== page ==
These visitors include combat survivors and victims of a multitude of life's situations; including auto crashes, gangs, incarceration, bank robbery, handicaps, cancer, and family loss. These visitors come from all over America and make their appearance for the benefit of six (6) young males.
SAMPLES OF OUR CLASS TIME STORIES...
Wy Butterfield was a 19-year old teenager that became a man and found that his horrific experiences in World War II when he was one of ten to survive the sinking of USS JUNEAU gave him pause to "appreciate life."
USING THE EXPERIENCES OF OTHERS TO ENLIGHTEN AND MATURE
World War II and other combat situations provide us many examples of teenagers that survived horrific circumstances, and came to have a greater respect and appreciation for life. William Lloyd of Ohio was another.
William Lloyd was only 17 years old when he signed aboard USS FRANKLIN to be counted among the brave boys to defend America. He had never seen the ocean until then, but he knew it was the right thing to do.
While USS FRANKLIN was off the coast of Japan in the far Pacific it was assaulted by an enemy plane. The assault left the ship an exploding and blazing inferno. Lloyd and many other young boys were trapped below for hours as the ship raged with fire and exploding ammunition. Many died. Young William Lloyd survived, matured and found a deep apreciation for life and family through his experience.
OUR STUDENTS LEARN THAT WHAT THEY THOUGHT WAS A "BAD DAY" FOR THEM WHEN THEY GOT CAUGHT IN A DUI... WAS REALLY A PROBLEM OF THEIR OWN DOING.
On a sunny day in November 2008, 23 year-old Dallas Wiens of Fort Worth, Texas was working at his church painting the steeple when he hit a power line. The contact should have killed him, but he survived. However not without the complete annihilation of his facial features and he was rendered blind. In 2011, Dallas underwent the first full face transplant in America. His story is told in video and news accounts and provides the Drag School participants pause to reflect on their current situation in the judicial system... a problem they can correct. Dallas Wiens' story is one of numerous stories the class will read, report and absorb.
All donations are tax-deductible and compensate no one. We recognize all donations and you will receive a color copy of our popular annual newsletter, The SEARCHLIGHT every April. Thank you
Our Community Street to Strip Program
A National Community Prevention & Interaction Program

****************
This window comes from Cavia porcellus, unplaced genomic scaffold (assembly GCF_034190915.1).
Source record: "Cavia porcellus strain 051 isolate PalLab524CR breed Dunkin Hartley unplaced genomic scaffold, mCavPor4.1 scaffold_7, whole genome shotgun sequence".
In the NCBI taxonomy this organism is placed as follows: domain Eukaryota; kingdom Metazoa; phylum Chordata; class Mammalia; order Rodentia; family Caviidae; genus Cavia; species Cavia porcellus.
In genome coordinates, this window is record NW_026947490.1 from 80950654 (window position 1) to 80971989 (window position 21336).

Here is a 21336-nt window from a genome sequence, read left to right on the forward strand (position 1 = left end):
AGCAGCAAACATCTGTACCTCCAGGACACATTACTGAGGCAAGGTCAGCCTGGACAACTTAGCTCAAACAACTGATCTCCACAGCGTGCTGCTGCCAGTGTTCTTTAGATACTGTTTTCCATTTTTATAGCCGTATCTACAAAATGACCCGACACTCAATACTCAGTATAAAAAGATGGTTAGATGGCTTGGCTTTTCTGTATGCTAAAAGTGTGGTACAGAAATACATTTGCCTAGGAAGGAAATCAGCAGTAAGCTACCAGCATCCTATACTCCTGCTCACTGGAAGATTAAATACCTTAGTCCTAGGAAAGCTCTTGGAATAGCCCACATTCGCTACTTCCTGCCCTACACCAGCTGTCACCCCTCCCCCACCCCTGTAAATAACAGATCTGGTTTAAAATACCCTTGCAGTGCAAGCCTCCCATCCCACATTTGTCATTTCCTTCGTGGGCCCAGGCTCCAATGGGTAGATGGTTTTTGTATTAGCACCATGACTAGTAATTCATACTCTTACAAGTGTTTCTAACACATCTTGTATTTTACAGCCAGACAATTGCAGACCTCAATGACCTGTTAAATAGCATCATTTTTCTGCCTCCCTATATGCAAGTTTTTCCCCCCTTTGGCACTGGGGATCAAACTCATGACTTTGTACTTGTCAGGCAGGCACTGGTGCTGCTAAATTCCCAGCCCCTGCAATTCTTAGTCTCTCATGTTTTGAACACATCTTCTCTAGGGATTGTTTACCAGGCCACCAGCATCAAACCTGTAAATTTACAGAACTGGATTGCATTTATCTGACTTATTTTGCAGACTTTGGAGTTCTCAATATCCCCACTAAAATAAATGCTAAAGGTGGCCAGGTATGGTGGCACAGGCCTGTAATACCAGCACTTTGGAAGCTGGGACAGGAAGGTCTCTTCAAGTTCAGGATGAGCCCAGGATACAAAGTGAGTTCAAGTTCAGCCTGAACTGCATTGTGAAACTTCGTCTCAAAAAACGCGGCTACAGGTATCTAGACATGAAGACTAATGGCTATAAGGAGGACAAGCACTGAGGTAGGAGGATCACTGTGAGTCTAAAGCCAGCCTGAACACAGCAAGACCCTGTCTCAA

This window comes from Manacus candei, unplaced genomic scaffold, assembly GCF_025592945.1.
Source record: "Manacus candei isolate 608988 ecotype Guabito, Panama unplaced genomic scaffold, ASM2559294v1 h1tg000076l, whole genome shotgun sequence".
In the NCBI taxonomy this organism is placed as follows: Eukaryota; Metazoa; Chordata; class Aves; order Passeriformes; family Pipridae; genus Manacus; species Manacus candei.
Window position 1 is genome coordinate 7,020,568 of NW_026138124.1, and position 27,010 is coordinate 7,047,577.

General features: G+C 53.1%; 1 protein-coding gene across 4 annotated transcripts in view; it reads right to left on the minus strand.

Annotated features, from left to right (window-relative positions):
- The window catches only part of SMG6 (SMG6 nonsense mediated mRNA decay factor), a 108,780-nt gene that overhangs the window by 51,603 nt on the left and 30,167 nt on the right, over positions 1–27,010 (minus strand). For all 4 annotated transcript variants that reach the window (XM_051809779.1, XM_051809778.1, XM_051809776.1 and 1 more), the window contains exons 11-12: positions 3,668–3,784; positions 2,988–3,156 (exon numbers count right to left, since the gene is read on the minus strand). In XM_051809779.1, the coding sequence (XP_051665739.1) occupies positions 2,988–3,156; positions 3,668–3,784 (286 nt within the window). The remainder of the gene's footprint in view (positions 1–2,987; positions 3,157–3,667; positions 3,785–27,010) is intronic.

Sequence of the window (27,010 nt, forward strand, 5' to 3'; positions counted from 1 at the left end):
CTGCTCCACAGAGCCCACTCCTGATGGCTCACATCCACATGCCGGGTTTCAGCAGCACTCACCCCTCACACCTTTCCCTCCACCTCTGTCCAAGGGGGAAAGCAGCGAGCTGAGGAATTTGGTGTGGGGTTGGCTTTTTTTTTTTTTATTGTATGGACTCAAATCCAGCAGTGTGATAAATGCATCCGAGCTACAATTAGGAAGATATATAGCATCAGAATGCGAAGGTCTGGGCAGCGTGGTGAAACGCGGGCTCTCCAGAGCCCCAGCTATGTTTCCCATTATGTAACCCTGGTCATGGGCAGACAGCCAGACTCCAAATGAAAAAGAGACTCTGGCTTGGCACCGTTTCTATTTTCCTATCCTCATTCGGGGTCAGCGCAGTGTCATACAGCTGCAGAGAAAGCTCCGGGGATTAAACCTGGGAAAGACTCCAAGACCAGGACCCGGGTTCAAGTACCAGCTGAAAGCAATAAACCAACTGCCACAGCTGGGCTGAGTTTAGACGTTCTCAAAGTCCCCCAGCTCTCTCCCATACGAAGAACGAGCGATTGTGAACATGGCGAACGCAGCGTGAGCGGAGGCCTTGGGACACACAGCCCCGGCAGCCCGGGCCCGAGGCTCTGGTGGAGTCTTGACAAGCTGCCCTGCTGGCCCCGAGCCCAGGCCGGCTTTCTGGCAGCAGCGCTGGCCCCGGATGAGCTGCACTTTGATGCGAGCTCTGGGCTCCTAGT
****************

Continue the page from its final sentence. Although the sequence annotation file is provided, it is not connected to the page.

A young World War II combat veteran serving aboard USS NORTH CAROLINA who became a school teacher told us..."Find what interest most teenagers, and use that to educate and teach them positive things."
When we recognized auto crashes as the No. 1 killer of youths, we also noticed how many were dying from impromptu speed thrills and other typical "invincible" youthful thinking on public roadways. Research reveals that the greatest number of youths often play with speed, while others never think anything bad will happen to them because they are "good drivers." That thinking is a roadway to disaster.
Then we found the right medium and best approach to present an opportunity to communicate and enlighten at risk youth [which is all youths]; the drag strip.
No matter how hard we try, we will never save every youth from recklessness, but if we don't try then we are part of the problem.
How serious are youth auto crash fatalities?
Teenage deaths from auto crashes are on the rise again. In 2013 nearly 2200 teens, ages 16-19 were killed. In 2017 the number reached 3255. Every day 10 teenage drivers are killed. Too many parents and grandparents are not concerned because they beleive it will not happen in their family. They are wrong.
Most folks also believe that the death rate is due to distracted driving (ie cell phone use). However, the truth is that before cell phones were invented, auto crashes were already the No.1 killer of ages 16-24. It remains so.
In the month of January 2015, dozens of teenagers were killed in auto crashes involving reckless conduct, alcohol, and inexperience. Among them were a brother and sister in Wilmington, California that were killed only 15 minutes after the school bell dismissed them. It was a moment of invincible thinking during a street racing challenge.
The best defense against teenage reckless thinking is interaction programs that involve police and an educational method that encourages them to participate. That is Community Street to Strip.
If you wish to help in our national mission... PLEASE SUPPORT AND ENCOURAGE YOUR LOCAL DRAG STRIP TO IMPLEMENT OUR Community Street to Strip Program.
If you wish to become a benefactor, please make your checks payable to:
National Drag School Youth Projects Inc.,
PO Box 78, Lewisberry, PA 17339 email@example.com
717 576 8309